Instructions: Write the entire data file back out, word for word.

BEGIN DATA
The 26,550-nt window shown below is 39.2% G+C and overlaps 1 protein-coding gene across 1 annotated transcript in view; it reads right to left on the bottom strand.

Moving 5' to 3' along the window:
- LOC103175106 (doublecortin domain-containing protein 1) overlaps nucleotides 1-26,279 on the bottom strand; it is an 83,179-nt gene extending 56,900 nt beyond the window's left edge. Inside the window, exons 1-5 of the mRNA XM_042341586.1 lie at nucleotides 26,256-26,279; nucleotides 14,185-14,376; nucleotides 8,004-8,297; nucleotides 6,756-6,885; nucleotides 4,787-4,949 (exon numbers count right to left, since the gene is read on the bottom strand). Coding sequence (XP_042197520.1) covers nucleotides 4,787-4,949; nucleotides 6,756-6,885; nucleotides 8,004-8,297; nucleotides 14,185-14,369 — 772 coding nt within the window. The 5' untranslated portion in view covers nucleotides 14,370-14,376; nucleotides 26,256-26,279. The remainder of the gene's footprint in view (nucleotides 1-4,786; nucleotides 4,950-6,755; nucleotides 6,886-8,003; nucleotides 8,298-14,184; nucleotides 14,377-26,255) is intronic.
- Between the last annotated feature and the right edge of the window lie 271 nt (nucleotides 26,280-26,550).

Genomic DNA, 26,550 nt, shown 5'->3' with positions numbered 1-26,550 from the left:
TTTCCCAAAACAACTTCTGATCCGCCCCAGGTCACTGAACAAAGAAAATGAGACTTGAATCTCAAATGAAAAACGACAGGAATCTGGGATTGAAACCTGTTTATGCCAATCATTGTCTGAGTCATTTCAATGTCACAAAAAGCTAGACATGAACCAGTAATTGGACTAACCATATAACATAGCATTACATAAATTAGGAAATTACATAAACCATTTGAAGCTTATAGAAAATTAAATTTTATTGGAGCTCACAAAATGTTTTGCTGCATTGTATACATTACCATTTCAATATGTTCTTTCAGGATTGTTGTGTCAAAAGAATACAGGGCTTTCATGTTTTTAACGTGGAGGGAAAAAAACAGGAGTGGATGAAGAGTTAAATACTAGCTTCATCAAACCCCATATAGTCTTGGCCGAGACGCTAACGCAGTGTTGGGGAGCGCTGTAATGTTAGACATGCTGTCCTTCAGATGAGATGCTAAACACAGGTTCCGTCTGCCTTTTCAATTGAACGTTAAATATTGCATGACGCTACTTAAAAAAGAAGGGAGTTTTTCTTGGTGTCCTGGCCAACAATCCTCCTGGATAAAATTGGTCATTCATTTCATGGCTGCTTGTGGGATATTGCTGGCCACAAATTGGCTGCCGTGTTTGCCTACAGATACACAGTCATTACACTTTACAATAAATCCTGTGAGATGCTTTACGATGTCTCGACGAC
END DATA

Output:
The 26,550-nt window shown below is 39.2% G+C and overlaps 1 protein-coding gene across 1 annotated transcript in view; it reads right to left on the bottom strand.

Moving 5' to 3' along the window:
- LOC103175106 (doublecortin domain-containing protein 1) overlaps nucleotides 1-26,279 on the bottom strand; it is an 83,179-nt gene extending 56,900 nt beyond the window's left edge. Inside the window, exons 1-5 of the mRNA XM_042341586.1 lie at nucleotides 26,256-26,279; nucleotides 14,185-14,376; nucleotides 8,004-8,297; nucleotides 6,756-6,885; nucleotides 4,787-4,949 (exon numbers count right to left, since the gene is read on the bottom strand). Coding sequence (XP_042197520.1) covers nucleotides 4,787-4,949; nucleotides 6,756-6,885; nucleotides 8,004-8,297; nucleotides 14,185-14,369 — 772 coding nt within the window. The 5' untranslated portion in view covers nucleotides 14,370-14,376; nucleotides 26,256-26,279. The remainder of the gene's footprint in view (nucleotides 1-4,786; nucleotides 4,950-6,755; nucleotides 6,886-8,003; nucleotides 8,298-14,184; nucleotides 14,377-26,255) is intronic.
- Between the last annotated feature and the right edge of the window lie 271 nt (nucleotides 26,280-26,550).

Genomic DNA, 26,550 nt, shown 5'->3' with positions numbered 1-26,550 from the left:
TTTCCCAAAACAACTTCTGATCCGCCCCAGGTCACTGAACAAAGAAAATGAGACTTGAATCTCAAATGAAAAACGACAGGAATCTGGGATTGAAACCTGTTTATGCCAATCATTGTCTGAGTCATTTCAATGTCACAAAAAGCTAGACATGAACCAGTAATTGGACTAACCATATAACATAGCATTACATAAATTAGGAAATTACATAAACCATTTGAAGCTTATAGAAAATTAAATTTTATTGGAGCTCACAAAATGTTTTGCTGCATTGTATACATTACCATTTCAATATGTTCTTTCAGGATTGTTGTGTCAAAAGAATACAGGGCTTTCATGTTTTTAACGTGGAGGGAAAAAAACAGGAGTGGATGAAGAGTTAAATACTAGCTTCATCAAACCCCATATAGTCTTGGCCGAGACGCTAACGCAGTGTTGGGGAGCGCTGTAATGTTAGACATGCTGTCCTTCAGATGAGATGCTAAACACAGGTTCCGTCTGCCTTTTCAATTGAACGTTAAATATTGCATGACGCTACTTAAAAAAGAAGGGAGTTTTTCTTGGTGTCCTGGCCAACAATCCTCCTGGATAAAATTGGTCATTCATTTCATGGCTGCTTGTGGGATATTGCTGGCCACAAATTGGCTGCCGTGTTTGCCTACAGATACACAGTCATTACACTTTACAATAAATCCTGTGAGATGCTTTACGATGTCTCGACGAC